By James Murray, Observer contributor
When American poet Alfred Joyce Kilmer sat down in 1913 to pen the words to his now famous poem, Trees, little did he know how his simple words would capture the hearts and imaginations of so many people. The first two lines especially: “I think that I shall never see, a poem lovely as a tree.”
Having said that, however, Kilmer could not have possibly had in mind the Christmas trees that we used to haul home when we were kids.
Some were selected and purchased from tree lots, while others were cut down in the woods and brought home on the roof of our 1953 powder blue Plymouth Cranbrook. I remember the selection process involved a short walk from the road and a quick cut in 30 below temperatures. Then there was the ride home with the car heater cranked up to the max and all four windows rolled down an inch or so to accommodate the ropes wrapped around the tree in order to bind it to the roof.
I can also remember the years when the four of us kids would get all bundled up and trudge along in the snow helping my father pull our toboggan to a local tree lot to pick out a Christmas tree. As a small child I used to walk along through the aisles of trees as if venturing into the deep dark woods in search of just the right one. By process of consensus we would all help select a tree and haul it home.
My father would often grab a few of the branches that had broken off other trees and bring them along. More often than not my younger sister and brother would have to be carted home on the toboggan because they were too tired to walk any further. It mattered not because we were having fun and there was also the anticipation of getting to decorate the tree later that evening.
When we got home, my father would place the tree in the stand and then survey it in search of any “bald spots” we may have overlooked in our initial selection. My father, a blacksmith by trade, would, once a year, become somewhat of a tree surgeon. Out would come his hand drill and whenever and wherever it was determined our tree had a bald spot, my father proceed to drill a hole in the trunk. He would then trim one of the extra branches to the right length and jam it in the hole. Before long, we would have an absolutely perfectly shaped and balanced Christmas tree. It was amazing how long those added branches lasted, usually until the tree was given the old heave-ho sometime in the new year.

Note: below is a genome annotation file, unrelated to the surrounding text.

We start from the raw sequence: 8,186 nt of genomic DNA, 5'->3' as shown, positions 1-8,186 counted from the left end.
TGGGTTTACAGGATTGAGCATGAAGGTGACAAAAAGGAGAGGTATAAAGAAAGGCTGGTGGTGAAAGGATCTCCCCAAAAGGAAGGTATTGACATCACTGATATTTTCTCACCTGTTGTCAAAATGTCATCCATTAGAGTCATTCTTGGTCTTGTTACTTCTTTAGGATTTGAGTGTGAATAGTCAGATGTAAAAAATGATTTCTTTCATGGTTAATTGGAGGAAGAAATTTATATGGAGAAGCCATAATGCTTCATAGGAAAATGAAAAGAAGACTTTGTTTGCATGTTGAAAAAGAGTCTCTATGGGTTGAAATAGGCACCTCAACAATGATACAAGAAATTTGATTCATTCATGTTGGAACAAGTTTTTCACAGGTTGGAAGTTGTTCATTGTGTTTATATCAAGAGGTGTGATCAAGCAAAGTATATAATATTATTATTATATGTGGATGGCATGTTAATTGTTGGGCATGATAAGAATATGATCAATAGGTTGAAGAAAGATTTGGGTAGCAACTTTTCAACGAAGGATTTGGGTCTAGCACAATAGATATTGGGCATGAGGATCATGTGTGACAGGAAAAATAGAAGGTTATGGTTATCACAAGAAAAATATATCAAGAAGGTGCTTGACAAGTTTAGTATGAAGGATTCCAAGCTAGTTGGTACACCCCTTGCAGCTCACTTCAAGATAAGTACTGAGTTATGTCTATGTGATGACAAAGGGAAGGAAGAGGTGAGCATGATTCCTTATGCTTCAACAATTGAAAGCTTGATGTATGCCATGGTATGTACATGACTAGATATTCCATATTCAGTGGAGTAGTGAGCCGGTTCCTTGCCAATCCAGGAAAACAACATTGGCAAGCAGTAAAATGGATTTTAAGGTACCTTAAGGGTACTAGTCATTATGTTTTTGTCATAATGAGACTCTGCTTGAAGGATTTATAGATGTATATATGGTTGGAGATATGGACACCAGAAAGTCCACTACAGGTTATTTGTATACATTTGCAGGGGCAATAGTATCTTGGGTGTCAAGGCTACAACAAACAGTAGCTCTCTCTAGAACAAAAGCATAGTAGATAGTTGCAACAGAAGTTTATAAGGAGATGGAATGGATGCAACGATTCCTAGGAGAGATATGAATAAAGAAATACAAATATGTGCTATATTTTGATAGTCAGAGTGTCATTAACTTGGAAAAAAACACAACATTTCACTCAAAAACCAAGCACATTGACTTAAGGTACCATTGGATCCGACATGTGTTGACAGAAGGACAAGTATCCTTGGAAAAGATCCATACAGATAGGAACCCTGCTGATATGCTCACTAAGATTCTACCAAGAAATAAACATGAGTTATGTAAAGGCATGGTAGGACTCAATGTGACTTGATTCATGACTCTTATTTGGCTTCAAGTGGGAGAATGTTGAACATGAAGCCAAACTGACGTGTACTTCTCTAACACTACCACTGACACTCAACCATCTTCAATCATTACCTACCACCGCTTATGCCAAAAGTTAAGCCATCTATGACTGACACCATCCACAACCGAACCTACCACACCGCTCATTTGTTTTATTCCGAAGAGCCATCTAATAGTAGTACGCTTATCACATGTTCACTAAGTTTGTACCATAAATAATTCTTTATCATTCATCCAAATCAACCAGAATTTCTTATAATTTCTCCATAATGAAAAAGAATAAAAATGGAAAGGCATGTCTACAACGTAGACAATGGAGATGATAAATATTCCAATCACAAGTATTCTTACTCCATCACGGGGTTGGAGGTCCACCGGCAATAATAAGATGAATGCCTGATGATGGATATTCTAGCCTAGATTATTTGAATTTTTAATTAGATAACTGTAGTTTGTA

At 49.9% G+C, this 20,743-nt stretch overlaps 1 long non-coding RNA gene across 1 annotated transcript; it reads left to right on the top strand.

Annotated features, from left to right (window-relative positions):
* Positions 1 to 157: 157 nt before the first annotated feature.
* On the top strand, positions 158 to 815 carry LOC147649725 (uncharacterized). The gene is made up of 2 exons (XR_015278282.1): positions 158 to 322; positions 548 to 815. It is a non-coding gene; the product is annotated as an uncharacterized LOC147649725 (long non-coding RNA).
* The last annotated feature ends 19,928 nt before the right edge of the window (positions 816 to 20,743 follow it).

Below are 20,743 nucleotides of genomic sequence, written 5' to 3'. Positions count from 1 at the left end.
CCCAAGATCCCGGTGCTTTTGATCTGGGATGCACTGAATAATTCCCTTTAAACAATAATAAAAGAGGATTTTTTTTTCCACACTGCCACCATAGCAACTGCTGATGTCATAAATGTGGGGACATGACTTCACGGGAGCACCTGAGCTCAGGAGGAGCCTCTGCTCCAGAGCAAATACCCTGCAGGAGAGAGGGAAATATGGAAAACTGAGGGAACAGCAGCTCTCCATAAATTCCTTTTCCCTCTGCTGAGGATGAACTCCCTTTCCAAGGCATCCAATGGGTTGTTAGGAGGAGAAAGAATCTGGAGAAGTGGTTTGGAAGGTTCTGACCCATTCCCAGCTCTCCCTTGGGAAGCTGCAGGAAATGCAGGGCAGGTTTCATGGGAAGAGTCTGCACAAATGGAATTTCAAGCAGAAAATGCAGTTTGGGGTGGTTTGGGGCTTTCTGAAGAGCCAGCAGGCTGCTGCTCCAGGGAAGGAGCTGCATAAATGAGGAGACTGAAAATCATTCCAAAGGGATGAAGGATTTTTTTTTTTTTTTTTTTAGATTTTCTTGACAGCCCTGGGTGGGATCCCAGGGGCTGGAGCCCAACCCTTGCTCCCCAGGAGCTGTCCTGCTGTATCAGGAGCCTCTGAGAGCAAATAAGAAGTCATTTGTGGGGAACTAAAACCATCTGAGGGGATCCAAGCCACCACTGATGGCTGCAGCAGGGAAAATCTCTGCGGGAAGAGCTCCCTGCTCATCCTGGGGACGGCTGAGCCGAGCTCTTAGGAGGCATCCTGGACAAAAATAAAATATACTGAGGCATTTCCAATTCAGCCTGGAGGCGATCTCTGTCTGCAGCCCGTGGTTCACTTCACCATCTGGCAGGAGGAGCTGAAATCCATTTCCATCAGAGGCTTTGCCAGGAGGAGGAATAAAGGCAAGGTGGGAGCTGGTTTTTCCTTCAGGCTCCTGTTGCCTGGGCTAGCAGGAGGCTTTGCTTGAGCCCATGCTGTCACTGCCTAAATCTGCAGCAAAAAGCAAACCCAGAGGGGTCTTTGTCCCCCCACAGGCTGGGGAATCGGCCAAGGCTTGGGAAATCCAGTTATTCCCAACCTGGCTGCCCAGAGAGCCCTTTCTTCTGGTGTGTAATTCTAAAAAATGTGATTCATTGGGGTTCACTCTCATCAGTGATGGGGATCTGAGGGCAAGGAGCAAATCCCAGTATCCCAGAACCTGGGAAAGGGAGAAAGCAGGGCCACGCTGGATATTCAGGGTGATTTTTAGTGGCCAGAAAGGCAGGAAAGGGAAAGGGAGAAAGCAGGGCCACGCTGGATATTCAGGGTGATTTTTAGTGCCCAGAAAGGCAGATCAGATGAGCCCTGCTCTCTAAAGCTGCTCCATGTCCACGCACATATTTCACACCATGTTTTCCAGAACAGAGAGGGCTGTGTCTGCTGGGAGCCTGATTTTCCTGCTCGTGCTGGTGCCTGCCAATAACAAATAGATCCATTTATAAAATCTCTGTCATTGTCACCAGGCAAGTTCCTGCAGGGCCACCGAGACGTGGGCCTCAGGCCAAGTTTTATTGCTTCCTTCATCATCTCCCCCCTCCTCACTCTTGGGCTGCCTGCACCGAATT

Of course there was the year that we brought home a tree that had a well constructed and perfectly intact mouse nest in one of its branches near the trunk. My sister, who first discovered the nest, gently removed it and placed it in a shoe box. In between taking turns hanging an ornament, we also took turns inspecting the nest and trying to determine if it was inhabited. As I recall, both the nest and the shoebox mysteriously disappeared overnight and were never mentioned gain. There was also the year our tree lost almost half its needles in the first few days and we had to go and get another one and decorate all over again. That year we had twice the fun. And then there was the year my father bought one of those artificial trees at Gerlovin’s Hardware Store and my mother made him take it back.
As kids, we took special delight in helping decorate the Christmas trees. Over the years there was a lot of laughter and even a few tears shed over broken glass ornaments. I can still see the bubbling electric candles with their cloth-bound, uninsulated wiring. I wonder how many fires those things caused?
I also remember the year my mother passed away and my little sister hung one of my mother’s tin cookie cutters. It was in the shape of a star. That was almost 50 years ago. It wasn’t that long ago though that I happened to notice it in one of my sister’s kitchen drawers.
Yes, there was a lot of fun and laughter involved in putting up the Christmas tree back then.
I think if I were to be given one gift this Christmas, if one Christmas wish were to come true, it would be to hear that laughter, that now long ago, childish, innocent laughter, just one more time.